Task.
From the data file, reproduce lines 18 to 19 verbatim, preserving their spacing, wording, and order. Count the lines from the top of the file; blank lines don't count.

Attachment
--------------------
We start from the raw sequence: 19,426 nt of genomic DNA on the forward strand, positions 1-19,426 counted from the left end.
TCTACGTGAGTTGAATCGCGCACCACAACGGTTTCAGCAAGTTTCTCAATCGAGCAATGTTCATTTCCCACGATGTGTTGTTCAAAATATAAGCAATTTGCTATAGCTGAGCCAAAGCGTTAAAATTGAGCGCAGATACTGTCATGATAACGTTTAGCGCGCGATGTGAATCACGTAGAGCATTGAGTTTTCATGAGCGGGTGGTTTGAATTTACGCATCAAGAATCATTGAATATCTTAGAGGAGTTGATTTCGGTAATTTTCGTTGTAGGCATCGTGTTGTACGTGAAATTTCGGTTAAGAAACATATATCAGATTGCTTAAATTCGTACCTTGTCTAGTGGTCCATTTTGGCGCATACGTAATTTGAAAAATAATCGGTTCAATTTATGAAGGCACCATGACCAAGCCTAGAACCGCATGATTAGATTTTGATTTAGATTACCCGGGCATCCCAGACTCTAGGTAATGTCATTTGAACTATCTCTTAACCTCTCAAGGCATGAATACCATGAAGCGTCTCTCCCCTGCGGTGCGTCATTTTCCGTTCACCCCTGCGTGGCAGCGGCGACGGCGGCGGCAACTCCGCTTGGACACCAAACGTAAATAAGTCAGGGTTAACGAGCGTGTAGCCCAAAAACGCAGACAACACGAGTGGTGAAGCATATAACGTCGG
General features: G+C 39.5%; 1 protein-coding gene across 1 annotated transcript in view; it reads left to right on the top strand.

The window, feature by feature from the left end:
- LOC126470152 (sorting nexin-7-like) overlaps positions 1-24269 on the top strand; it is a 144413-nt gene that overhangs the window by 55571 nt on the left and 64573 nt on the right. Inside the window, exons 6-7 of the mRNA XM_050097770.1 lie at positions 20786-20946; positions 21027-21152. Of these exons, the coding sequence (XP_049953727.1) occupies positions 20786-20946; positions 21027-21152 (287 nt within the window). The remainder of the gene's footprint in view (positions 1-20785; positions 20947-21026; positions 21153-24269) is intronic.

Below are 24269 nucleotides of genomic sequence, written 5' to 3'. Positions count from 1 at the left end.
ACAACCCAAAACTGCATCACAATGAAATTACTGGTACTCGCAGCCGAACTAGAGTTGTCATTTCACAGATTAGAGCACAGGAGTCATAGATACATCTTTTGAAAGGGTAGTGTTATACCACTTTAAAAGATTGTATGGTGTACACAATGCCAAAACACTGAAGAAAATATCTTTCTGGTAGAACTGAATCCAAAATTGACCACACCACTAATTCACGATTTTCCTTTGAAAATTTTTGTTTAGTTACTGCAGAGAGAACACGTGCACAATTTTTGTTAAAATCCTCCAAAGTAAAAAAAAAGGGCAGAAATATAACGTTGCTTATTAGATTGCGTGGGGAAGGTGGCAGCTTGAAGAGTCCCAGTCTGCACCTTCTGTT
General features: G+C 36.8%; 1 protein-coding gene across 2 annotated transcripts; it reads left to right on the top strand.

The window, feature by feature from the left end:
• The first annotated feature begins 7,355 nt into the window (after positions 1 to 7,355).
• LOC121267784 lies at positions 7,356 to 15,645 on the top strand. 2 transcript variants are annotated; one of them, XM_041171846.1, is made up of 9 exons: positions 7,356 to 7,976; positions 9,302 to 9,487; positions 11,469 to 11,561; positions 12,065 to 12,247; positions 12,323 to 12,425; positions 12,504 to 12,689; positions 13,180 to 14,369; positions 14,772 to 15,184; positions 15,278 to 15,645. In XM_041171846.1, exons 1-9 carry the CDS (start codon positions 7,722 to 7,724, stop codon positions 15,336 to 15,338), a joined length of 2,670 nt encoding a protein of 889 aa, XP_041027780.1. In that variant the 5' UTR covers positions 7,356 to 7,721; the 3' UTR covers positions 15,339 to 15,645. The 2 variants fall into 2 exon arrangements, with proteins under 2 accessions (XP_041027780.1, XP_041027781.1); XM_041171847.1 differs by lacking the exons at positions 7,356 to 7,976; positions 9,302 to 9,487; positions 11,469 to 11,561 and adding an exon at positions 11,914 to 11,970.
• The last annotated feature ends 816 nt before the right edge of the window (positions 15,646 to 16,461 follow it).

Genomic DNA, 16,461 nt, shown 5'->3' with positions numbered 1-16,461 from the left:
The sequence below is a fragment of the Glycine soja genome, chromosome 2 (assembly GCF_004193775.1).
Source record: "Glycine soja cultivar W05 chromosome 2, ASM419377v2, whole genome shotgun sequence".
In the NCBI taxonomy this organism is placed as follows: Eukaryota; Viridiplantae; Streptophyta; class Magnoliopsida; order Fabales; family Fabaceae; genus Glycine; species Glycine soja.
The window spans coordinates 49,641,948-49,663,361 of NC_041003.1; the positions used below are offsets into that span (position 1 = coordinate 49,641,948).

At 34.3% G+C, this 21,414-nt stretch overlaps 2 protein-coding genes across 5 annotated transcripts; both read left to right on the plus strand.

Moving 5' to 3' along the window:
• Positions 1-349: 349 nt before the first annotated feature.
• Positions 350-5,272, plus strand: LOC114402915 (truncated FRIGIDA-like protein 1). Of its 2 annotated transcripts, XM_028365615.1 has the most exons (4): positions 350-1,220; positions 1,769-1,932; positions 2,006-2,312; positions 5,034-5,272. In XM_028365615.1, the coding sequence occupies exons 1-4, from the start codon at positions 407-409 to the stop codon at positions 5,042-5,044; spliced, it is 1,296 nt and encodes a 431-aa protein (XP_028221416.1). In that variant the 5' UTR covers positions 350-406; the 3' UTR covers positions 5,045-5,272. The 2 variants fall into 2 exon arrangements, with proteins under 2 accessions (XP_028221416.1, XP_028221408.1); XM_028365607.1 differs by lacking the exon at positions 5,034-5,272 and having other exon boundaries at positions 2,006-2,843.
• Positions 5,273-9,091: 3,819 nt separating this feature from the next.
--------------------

At 34.3% G+C, this 21,414-nt stretch overlaps 2 protein-coding genes across 5 annotated transcripts; both read left to right on the plus strand.

Moving 5' to 3' along the window: